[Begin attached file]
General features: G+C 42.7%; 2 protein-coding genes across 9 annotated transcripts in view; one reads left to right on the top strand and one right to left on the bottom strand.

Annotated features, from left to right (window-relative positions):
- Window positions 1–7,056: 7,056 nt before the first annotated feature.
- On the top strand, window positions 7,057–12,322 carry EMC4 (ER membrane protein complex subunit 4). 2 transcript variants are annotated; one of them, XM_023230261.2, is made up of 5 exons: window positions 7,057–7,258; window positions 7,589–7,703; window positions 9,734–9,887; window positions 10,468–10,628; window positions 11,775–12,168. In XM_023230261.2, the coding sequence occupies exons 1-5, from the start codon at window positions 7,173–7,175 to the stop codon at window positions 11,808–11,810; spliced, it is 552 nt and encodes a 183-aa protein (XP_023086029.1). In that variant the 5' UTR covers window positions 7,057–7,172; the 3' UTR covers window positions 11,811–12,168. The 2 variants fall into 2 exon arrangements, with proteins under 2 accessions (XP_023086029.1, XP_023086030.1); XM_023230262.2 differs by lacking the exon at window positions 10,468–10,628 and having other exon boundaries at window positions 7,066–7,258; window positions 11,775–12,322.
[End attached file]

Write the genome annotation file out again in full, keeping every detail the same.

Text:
General features: G+C 42.7%; 2 protein-coding genes across 9 annotated transcripts in view; one reads left to right on the top strand and one right to left on the bottom strand.

Annotated features, from left to right (window-relative positions):
- Window positions 1–7,056: 7,056 nt before the first annotated feature.
- On the top strand, window positions 7,057–12,322 carry EMC4 (ER membrane protein complex subunit 4). 2 transcript variants are annotated; one of them, XM_023230261.2, is made up of 5 exons: window positions 7,057–7,258; window positions 7,589–7,703; window positions 9,734–9,887; window positions 10,468–10,628; window positions 11,775–12,168. In XM_023230261.2, the coding sequence occupies exons 1-5, from the start codon at window positions 7,173–7,175 to the stop codon at window positions 11,808–11,810; spliced, it is 552 nt and encodes a 183-aa protein (XP_023086029.1). In that variant the 5' UTR covers window positions 7,057–7,172; the 3' UTR covers window positions 11,811–12,168. The 2 variants fall into 2 exon arrangements, with proteins under 2 accessions (XP_023086029.1, XP_023086030.1); XM_023230262.2 differs by lacking the exon at window positions 10,468–10,628 and having other exon boundaries at window positions 7,066–7,258; window positions 11,775–12,322.